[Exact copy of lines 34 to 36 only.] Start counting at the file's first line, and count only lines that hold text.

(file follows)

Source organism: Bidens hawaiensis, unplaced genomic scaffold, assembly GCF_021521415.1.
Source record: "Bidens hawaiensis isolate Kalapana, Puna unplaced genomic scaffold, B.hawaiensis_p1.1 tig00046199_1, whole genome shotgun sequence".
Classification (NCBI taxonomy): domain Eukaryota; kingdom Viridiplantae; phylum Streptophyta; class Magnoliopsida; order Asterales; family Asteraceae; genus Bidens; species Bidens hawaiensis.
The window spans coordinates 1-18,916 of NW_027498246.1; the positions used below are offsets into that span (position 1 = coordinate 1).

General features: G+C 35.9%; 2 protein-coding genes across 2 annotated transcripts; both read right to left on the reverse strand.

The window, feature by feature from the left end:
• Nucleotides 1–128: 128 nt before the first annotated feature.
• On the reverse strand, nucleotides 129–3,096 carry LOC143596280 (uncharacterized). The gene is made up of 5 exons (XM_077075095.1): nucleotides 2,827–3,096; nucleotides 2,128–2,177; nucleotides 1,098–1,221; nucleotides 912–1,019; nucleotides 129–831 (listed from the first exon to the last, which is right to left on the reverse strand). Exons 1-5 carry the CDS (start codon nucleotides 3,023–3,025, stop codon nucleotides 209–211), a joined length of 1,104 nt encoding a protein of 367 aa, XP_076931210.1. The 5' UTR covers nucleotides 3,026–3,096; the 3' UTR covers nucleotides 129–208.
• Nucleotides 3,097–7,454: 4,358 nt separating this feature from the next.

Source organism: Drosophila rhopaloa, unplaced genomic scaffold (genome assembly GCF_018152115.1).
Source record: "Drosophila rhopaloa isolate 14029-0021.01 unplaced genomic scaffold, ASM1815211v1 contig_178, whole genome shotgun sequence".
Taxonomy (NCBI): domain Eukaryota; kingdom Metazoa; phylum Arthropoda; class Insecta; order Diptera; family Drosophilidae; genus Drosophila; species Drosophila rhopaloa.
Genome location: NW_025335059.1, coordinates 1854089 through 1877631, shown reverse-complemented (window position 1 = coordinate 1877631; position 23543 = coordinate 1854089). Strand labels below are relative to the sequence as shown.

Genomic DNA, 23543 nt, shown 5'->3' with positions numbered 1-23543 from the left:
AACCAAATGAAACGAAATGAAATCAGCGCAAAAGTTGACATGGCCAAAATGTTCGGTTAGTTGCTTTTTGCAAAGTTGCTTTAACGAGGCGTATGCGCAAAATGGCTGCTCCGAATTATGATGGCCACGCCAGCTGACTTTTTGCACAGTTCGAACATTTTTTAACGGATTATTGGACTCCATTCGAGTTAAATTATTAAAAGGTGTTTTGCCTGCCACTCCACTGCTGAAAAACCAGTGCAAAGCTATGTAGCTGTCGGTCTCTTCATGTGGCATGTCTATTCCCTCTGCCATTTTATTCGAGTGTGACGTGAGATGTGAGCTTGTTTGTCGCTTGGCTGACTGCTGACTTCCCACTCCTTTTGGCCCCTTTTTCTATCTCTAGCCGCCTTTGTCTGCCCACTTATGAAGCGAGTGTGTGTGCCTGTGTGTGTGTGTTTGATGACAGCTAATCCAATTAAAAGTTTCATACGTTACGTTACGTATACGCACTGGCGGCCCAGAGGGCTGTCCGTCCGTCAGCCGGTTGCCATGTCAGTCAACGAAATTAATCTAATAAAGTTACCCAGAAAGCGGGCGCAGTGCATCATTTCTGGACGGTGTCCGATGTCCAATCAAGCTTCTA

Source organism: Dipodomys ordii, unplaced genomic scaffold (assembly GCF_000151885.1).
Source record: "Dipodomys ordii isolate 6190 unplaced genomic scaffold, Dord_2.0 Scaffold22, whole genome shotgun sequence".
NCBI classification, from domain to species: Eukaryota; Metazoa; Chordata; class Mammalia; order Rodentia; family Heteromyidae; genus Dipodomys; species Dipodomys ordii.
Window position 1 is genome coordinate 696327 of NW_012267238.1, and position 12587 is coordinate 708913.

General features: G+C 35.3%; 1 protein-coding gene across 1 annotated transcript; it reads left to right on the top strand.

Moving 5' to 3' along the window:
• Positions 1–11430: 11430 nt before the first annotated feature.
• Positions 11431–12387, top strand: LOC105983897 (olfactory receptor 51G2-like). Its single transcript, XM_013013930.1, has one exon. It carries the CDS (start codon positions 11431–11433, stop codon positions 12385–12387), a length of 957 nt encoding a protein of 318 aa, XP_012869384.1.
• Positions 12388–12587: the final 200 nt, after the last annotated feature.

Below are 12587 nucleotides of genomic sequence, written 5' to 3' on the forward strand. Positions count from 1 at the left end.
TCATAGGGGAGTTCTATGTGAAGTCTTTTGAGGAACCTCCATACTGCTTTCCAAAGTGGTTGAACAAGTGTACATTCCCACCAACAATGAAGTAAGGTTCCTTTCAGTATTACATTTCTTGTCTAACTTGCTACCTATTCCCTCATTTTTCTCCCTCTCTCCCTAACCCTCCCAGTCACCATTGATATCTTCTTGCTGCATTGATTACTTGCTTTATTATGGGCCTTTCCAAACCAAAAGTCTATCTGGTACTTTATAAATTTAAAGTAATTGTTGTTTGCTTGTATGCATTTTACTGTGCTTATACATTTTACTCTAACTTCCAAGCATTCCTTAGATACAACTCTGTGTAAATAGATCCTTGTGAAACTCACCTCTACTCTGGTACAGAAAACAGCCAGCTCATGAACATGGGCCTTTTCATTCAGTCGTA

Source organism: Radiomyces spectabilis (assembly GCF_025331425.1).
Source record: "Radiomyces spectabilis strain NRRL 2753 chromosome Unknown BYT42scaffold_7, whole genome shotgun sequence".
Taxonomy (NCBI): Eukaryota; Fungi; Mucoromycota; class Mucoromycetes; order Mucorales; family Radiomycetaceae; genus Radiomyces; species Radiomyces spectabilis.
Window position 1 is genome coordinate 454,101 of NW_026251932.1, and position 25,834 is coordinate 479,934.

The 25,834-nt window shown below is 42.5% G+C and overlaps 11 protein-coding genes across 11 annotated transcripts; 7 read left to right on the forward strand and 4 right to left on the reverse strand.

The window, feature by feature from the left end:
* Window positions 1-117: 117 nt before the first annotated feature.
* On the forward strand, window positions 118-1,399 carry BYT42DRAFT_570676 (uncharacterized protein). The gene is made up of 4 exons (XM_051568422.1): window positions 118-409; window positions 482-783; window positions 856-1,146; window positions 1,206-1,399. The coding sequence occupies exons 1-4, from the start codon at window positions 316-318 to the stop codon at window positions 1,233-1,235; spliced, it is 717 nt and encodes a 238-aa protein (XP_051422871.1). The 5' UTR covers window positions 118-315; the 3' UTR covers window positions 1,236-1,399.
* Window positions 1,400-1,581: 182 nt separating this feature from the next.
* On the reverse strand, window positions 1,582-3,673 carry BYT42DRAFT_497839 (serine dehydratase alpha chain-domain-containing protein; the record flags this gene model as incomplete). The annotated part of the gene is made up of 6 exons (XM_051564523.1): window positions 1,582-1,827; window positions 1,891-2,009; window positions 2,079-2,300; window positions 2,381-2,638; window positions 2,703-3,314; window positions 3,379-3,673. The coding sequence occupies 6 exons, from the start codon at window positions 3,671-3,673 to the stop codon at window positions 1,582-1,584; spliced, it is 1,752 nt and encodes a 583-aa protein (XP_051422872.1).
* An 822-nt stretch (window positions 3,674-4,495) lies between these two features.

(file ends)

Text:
* On the forward strand, window positions 118-1,399 carry BYT42DRAFT_570676 (uncharacterized protein). The gene is made up of 4 exons (XM_051568422.1): window positions 118-409; window positions 482-783; window positions 856-1,146; window positions 1,206-1,399. The coding sequence occupies exons 1-4, from the start codon at window positions 316-318 to the stop codon at window positions 1,233-1,235; spliced, it is 717 nt and encodes a 238-aa protein (XP_051422871.1). The 5' UTR covers window positions 118-315; the 3' UTR covers window positions 1,236-1,399.
* Window positions 1,400-1,581: 182 nt separating this feature from the next.
* On the reverse strand, window positions 1,582-3,673 carry BYT42DRAFT_497839 (serine dehydratase alpha chain-domain-containing protein; the record flags this gene model as incomplete). The annotated part of the gene is made up of 6 exons (XM_051564523.1): window positions 1,582-1,827; window positions 1,891-2,009; window positions 2,079-2,300; window positions 2,381-2,638; window positions 2,703-3,314; window positions 3,379-3,673. The coding sequence occupies 6 exons, from the start codon at window positions 3,671-3,673 to the stop codon at window positions 1,582-1,584; spliced, it is 1,752 nt and encodes a 583-aa protein (XP_051422872.1).